Both the offense and defense were less than spectacular for the first three quarters of Sunday's game. Fortunately, when it mattered most at the very end of the game, both units rose to the occasion. Anyone who watched the game knows this and the numbers reflect it.
The offense was unsuccessful more often than not on Sunday. This was mostly thanks to a complete inability to run the ball, but even when Rivers dropped back to pass the Chargers were still failing every other play.
The futility in the running game is attributable to several factors that were noticeable during this game and have been present for most if not all of the season. Tomlinson, who gets a majority of the carries, is slow to the hole and goes down on first contact almost every time. The play-calling also leaves something to be desired as Turner continues to call running plays out of power formations that telegraph his intent, but provide no push.
The 50/50 success of the passing game is more benign. Rivers and co. try to complete a lot of low percentage downfield throws and are actually very successful doing so. It just isn't going to show up that way in what is essentially a pass/fail system where all successes are equal. The final drive of the game, though, was impressive by any standard. The Chargers rate of success was 75% (6 of 8) and they completed four passes of 10 or more yards. Also, the only completion that wasn't good for a first down or touchdown was a nine yarder on first down.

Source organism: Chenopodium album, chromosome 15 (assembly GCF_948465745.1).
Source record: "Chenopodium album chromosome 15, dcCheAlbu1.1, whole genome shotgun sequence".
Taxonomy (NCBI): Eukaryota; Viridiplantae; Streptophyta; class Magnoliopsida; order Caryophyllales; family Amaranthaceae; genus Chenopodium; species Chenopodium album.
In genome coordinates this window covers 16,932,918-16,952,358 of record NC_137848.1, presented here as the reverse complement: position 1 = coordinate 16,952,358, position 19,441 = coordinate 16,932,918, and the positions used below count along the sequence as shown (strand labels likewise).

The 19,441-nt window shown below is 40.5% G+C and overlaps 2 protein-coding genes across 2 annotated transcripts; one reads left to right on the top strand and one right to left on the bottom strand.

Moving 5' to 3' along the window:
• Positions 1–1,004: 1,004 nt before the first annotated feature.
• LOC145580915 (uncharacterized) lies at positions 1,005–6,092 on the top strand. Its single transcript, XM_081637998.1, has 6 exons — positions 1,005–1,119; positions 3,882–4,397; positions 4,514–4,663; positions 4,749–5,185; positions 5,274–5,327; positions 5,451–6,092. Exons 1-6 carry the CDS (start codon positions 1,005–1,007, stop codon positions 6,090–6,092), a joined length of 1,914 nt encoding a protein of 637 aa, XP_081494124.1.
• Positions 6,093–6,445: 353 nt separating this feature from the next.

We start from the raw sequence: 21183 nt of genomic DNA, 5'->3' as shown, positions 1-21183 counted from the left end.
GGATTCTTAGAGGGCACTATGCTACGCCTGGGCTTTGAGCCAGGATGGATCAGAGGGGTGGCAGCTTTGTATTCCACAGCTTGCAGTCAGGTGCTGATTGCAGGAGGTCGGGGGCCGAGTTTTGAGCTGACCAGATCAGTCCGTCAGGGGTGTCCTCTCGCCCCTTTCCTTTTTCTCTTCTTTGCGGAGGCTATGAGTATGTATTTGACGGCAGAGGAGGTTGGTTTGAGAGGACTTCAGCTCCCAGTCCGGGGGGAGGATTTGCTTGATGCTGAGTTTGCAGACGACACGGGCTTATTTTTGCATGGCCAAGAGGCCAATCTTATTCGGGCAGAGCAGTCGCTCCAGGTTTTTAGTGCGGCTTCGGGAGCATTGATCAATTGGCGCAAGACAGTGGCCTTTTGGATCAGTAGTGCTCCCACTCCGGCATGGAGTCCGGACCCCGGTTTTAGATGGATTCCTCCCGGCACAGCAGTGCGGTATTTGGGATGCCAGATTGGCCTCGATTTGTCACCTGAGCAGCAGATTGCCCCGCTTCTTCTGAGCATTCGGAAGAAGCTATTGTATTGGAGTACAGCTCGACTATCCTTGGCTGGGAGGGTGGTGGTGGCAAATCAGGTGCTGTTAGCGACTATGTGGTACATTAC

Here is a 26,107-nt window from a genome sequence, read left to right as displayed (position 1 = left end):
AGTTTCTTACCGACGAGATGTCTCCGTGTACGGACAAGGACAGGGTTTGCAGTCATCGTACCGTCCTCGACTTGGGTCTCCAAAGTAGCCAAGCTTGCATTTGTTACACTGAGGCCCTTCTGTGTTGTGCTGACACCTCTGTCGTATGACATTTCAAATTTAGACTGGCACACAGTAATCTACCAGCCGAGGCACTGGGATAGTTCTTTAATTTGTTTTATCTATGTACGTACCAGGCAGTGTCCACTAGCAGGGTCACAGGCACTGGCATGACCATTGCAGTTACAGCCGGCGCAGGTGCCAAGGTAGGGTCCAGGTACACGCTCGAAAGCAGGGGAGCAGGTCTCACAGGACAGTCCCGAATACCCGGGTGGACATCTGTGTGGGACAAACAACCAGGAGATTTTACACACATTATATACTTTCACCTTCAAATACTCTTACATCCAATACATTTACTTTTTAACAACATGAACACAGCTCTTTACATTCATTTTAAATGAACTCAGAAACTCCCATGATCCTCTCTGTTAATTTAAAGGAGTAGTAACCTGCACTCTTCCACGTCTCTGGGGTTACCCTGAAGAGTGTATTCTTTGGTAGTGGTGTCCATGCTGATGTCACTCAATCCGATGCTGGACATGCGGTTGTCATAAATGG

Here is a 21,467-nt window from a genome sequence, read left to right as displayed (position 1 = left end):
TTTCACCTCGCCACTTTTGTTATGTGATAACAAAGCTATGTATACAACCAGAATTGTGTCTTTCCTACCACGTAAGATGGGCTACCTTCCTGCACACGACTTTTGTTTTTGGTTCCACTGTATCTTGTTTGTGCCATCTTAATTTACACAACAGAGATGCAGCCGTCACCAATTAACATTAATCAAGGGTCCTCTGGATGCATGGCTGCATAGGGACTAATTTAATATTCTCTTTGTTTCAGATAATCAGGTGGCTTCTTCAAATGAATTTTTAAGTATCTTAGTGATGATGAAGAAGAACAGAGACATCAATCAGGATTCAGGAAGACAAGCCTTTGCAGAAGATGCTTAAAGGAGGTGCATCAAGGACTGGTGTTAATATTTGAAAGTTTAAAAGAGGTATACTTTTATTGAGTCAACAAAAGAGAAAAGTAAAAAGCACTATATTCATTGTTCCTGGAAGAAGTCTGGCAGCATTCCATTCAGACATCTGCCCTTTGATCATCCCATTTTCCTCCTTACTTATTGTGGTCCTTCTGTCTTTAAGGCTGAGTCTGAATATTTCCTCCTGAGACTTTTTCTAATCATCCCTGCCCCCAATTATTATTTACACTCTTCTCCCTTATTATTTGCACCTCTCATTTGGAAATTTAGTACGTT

The defense's stop rate of just over 50% isn't anything to sneeze at, but it isn't terribly impressive either. What is impressive is that the defense recorded a stop on the final nine plays of the game which covered the Giants' last three possessions. That run of dominance also kept the score close enough with enough time left on the clock to allow for the offense's game-winning drive.
Those last three possessions are even more impressive when you realize that until that point, the defense was only recording a stop on 43% of their plays.
One thing about the numbers that jumped out at me was the breakdown by down. The Chargers were fairly mediocre on first and second down, but downright dominant on third, especially third down runs. They only allowed five third down conversions all day. The reason it seemed like more was because four of them occurred on the Giants' third drive of the game and none of them happened after that with the Chargers holding them short of the sticks on their last seven third downs.
Cooper (7), Siler (6), Phillips (5) and Weddle (4) all had big individual games as measured by tackles for stops. Nine Charger defenders prior to this week's game had recorded 4 or more stops in one game. For four of them to do so in this week's contest is impressive to say the least. Cooper's seven stop game makes him the team leader again having been tied with Phillips after last week's game.
Overall, Sunday's game was an even one until the very end and against a good team like the Giants on the road and on the opposite coast, I think that's something we should be happy about.
Individual Stops Team Leaderboard Through 8 Games: